'And Suzi Two is here,' he whispered to space, then turned and directed his gaze on Jo.
'Suzi Two is there.'
Jo was trying to slide up the table bit by bit, quietly edging her chair, inch by inch, to distance herself. The blade in his hand swung occasionally, not aimed at anything in particular, but a lack of control of the arm holding it wouldn't cut her any less than if it was a deliberate swipe.
'I am the kraken, and it ends here,' he said. A decision had been made between Parker and his imaginary friend. He started quoting verse again. There was a growing finality in the speech.
"Until the latter fire shall heat the deep;
Then once by man and angels to be seen,
In roaring he shall rise and on the surface die."
Then he looked at the screen of the laptop, the screensaver had cut off, and on the screen in flashing fiery large type was.
She only said, 'The night is dreary,
He cometh not,' she said;
She said, 'I am aweary, aweary,
I would that I were dead!'
Parker stopped and stared. No one was near the computer and it was quoting Tennyson. He turned to Tennyson, but he was no longer there. He was in the computer, and he was mocking him about his mother.
As Dave came out of shadowtype, already ruing the lines of verse he sent to the computer, the cleaver swung down at the laptop, smashing the screen lid, fragments flew in all directions.
Dave launched himself at the madman, and he was almost on him, but Parker's arm had the cleaver in the air again. He would be on top of Parker, but Parker would be able to strike at him. It was too late to retreat back. A hand came from nowhere and hauled the knife arm back. Dave forced himself on, into the body of Parker, forcing him back, into the man who had stealthily entered the kitchen behind him.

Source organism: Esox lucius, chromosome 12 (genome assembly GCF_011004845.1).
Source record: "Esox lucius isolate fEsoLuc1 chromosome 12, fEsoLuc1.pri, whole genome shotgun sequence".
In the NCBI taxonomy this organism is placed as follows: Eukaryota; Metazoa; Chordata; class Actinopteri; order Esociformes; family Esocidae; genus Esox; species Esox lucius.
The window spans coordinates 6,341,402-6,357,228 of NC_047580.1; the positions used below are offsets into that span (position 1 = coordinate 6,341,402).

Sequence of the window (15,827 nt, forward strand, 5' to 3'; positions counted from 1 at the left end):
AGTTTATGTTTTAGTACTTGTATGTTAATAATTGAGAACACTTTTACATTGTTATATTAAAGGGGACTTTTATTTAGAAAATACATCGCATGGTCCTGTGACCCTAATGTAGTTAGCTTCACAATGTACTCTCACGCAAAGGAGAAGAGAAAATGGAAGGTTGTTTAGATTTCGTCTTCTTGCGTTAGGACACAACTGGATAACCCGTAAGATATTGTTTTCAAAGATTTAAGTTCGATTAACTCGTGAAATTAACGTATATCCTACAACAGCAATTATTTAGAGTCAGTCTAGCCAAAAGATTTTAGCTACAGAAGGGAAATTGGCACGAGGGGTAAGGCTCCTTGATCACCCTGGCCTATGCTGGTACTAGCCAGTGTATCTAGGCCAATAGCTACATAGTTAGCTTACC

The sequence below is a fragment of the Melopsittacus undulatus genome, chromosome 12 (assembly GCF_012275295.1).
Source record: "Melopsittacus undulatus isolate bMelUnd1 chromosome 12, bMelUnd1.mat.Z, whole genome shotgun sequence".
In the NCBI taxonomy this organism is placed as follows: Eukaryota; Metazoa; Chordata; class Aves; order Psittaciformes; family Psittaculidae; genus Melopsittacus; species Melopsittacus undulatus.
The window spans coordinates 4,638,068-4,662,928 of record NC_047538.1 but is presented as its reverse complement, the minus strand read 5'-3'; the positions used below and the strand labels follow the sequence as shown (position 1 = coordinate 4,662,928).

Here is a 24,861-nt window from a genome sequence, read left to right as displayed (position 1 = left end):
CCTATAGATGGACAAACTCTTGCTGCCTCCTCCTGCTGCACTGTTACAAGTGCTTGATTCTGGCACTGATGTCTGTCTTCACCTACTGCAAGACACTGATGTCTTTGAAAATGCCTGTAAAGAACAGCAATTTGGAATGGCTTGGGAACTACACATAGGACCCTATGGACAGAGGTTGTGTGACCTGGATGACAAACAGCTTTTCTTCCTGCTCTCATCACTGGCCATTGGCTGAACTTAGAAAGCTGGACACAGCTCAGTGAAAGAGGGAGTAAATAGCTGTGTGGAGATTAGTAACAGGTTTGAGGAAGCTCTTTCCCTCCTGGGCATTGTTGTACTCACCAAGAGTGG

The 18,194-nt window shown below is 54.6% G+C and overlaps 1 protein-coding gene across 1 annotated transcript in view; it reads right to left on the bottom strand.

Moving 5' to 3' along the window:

Hartless frantically held at the knife arm, with his own two arms, he had to use every reserve of strength he had, just to keep Parker from swinging the blade. Dave had winded him, and was now punching at his stomach, rapidly punching and punching. It seemed to have little effect. The three men struggled together, falling against the kitchen wall, then hitting the door jamb, then almost on top of the table. Dave always punching, Hartless clamped onto the knife arm. Then, finally, as if a light had gone out, Parker seemed to fold, the blade fell from his grasp. Hartless held on to the arm regardless.
The young police constable had come forward by this time, her baton out, and she had struck Parker across the head, hard. He flopped to the floor, blood spewing from a head wound. Dave spat out some splatter of blood. Hartless forced Parker's two arms behind his back now, and was struggling to get cuffs on him.
When Hartless, Dave, and the police constable hauled Parker out the front door of the house, half a dozen police cars were already lined up.
Oswalk ran up with two other plod close behind her.
'You fucking nutcase,' she cried at Hartless.
'No,' he replied, 'he's the nutcase. Needs an ambulance.'
Oswalk grabbed him and hugged him.
'I thought you were dead,' she cried. 'You, Cowboy!'
'Commendation for constable Tranter,' said Hartless, 'and grateful thanks to Dave Stuart for saving the day,' he nodded at Dave.
Jo and Debbie hugged each other. Jo had just broken the news about Ben.
'I can't believe it,' said Debbie, 'he was just getting his life back on track.'
'I know,' Jo hugged her and patted her back.
As soon as he could, Dave slipped away. Questions would be asked, police reports had to be filed, but he would not go down that road tonight. He stopped at an off-sales and bought a bottle of Glenmorangie whisky on the way home. His bed-sit had been trashed, by Parker or the police, or both. The door still shut though, despite the lock hanging loose by a screw. He pulled a seat over to gaze out the window at the sky. The stars were out tonight. He turned the ringer off on the phone and poured himself a large glass of the malt whisky, and sat looking up at the sparkling night.
Tomorrow he would decide if he would inform Jo about Debbie. Tomorrow he would decide if he would hang around. Maybe Jo would come with him if he upped sticks. Then again, perhaps the Agency wouldn't let him. A familiar shadow crossed the wall, faint and quick, almost unperceivable. Someone was behind him.
'Hello Amber,' he said. 'Been expecting you.'